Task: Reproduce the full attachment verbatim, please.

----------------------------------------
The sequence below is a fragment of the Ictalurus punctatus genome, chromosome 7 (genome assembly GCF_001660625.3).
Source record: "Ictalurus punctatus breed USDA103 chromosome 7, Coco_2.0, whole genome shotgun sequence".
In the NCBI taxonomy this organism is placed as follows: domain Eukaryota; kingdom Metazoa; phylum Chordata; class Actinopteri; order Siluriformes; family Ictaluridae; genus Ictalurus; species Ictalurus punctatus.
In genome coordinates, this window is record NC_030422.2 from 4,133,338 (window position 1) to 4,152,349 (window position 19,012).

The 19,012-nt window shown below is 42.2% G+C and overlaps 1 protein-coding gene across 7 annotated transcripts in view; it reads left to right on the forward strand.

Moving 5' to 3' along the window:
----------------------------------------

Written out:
The sequence below is a fragment of the Ictalurus punctatus genome, chromosome 7 (genome assembly GCF_001660625.3).
Source record: "Ictalurus punctatus breed USDA103 chromosome 7, Coco_2.0, whole genome shotgun sequence".
In the NCBI taxonomy this organism is placed as follows: domain Eukaryota; kingdom Metazoa; phylum Chordata; class Actinopteri; order Siluriformes; family Ictaluridae; genus Ictalurus; species Ictalurus punctatus.
In genome coordinates, this window is record NC_030422.2 from 4,133,338 (window position 1) to 4,152,349 (window position 19,012).

The 19,012-nt window shown below is 42.2% G+C and overlaps 1 protein-coding gene across 7 annotated transcripts in view; it reads left to right on the forward strand.

Moving 5' to 3' along the window: